Hiring stays strong for low earners, Vanguard finds

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For lower-earning Americans, the pace of hiring remains strong, holding steady above its pre-pandemic baseline even as the demand for higher-income workers has waned slightly, according to new data from Vanguard.

The hire rate for the bottom one-third of workers by income, those who earn less than $55,000 a year, was 1.5% in March, the rate at which it’s largely hovered since September 2023, according to a new Vanguard analysis.

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The hires rate gauges the number of new hires against a share of existing employees.

By comparison, that rate for the lower third of workers by income was lower — hovering between 1.2% and 1.3% — in the months leading up to the Covid-19 pandemic, Vanguard found.

“This is partly a reflection of lower-paying service industries still trying to recover from the COVID shock — a challenge since many of those workers have transitioned to higher-paying opportunities,” Adam Schickling, a senior Vanguard economist, said in the analysis.

Vanguard is among the nation’s largest 401(k) plan administrators. Its analysis is based on new enrollments in its 401(k) plans.

High-paying industries take a ‘cautious approach’

Meanwhile, higher earners have seen hiring decline modestly.

Workers with incomes of $55,000 to $102,000 saw their hiring rate decline to 0.5% in March from 0.6% in September. And those earning over $102,000 saw a bigger fall, from 0.6% in September 2023 to 0.4% in March, Vanguard said.

Health-care and hospitality sectors are booming

Data points to ‘a pretty hot 2024’

The job market has broadly cooled from its scorching pace since 2022 after the U.S. economy reopened.

The U.S. Federal Reserve raised interest rates to their highest level in two decades to pump the economic brakes and rein in inflation. It’s unclear when the Fed might reduce borrowing costs.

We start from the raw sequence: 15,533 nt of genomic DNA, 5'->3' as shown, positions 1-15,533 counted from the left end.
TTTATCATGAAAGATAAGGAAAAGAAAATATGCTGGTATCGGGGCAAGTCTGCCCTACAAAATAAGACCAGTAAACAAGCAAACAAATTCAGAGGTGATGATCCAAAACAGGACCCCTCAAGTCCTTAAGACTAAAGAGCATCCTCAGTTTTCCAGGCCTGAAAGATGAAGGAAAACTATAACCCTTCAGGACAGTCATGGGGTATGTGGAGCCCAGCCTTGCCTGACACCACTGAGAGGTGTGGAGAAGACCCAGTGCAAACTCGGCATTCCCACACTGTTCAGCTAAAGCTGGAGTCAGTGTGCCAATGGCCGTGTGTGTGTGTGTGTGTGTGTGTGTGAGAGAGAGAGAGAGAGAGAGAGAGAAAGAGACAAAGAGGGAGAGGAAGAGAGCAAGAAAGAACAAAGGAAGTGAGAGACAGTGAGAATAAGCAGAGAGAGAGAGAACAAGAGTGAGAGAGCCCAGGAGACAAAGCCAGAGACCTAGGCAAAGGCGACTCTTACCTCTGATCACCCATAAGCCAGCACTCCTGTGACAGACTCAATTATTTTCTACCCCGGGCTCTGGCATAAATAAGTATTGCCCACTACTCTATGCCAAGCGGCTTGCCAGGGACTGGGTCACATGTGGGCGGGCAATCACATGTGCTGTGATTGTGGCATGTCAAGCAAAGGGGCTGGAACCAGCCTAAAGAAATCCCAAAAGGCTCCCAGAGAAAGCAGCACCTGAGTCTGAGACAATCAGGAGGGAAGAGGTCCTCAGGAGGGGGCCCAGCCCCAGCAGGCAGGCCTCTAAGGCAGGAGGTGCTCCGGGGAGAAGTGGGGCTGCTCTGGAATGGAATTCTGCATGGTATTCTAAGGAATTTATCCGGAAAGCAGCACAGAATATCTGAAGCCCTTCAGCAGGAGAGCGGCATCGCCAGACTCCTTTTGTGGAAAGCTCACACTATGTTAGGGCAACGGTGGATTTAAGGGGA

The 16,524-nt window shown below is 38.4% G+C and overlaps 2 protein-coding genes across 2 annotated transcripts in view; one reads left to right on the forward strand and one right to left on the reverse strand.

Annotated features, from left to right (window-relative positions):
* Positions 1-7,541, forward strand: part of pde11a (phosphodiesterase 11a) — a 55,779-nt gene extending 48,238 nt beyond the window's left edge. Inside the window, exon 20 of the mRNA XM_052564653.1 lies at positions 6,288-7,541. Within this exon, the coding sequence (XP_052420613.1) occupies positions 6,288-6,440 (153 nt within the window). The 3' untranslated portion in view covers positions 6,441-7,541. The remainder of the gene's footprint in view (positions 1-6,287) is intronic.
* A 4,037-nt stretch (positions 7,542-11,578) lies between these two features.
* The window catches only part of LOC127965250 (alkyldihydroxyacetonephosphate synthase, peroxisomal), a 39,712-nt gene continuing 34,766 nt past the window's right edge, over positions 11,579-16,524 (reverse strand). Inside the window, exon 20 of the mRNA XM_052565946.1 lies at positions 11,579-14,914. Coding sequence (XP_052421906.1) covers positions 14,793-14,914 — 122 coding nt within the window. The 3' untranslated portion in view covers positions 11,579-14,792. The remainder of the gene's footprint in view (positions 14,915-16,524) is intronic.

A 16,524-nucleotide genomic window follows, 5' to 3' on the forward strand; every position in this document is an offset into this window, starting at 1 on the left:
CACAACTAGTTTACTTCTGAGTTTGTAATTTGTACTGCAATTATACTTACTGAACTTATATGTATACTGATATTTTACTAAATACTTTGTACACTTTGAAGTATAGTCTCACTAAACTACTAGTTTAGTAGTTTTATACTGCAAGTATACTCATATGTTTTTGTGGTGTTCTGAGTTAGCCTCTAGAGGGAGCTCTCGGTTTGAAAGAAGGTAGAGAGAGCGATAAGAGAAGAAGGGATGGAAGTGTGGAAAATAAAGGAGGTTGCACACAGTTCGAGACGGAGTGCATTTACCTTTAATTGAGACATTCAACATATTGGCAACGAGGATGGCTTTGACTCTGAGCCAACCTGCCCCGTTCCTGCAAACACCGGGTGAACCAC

However, the labor market remains strong and resilient by many metrics — and may be strengthening, Pollak said.

“I think a lot of the data points to a pretty hot 2024,” Pollak said. “The slowdown we saw in 2023 has not continued. Things have either stabilized or ticked up.”

Certain tailwinds seem to be propelling the labor market forward. For one, the “much-anticipated recession” didn’t materialize, and companies that took a wait-and-see approach regarding hiring and business investment now feel more confident about growing again, Pollak said.   

Additionally, 2024 is the start of “peak retirement,” she said. The largest cohort of baby boomers is poised to reach age 65 between now and 2030.

This means companies must recruit a big wave of next-generation talent to replace departing workers, Pollak said.

However, risks remain in the near term.

Job openings have declined substantially from their pandemic-era peak, though they remain elevated from historic levels. Such a sharp decline in job openings without a corresponding jump in unemployment “is unprecedented, singular, and exceptional” in the post-war era, Nick Bunker, North American economic research director at job site Indeed, wrote earlier this month.

“But it’s not clear how much longer this miraculous trend can continue,” he wrote.

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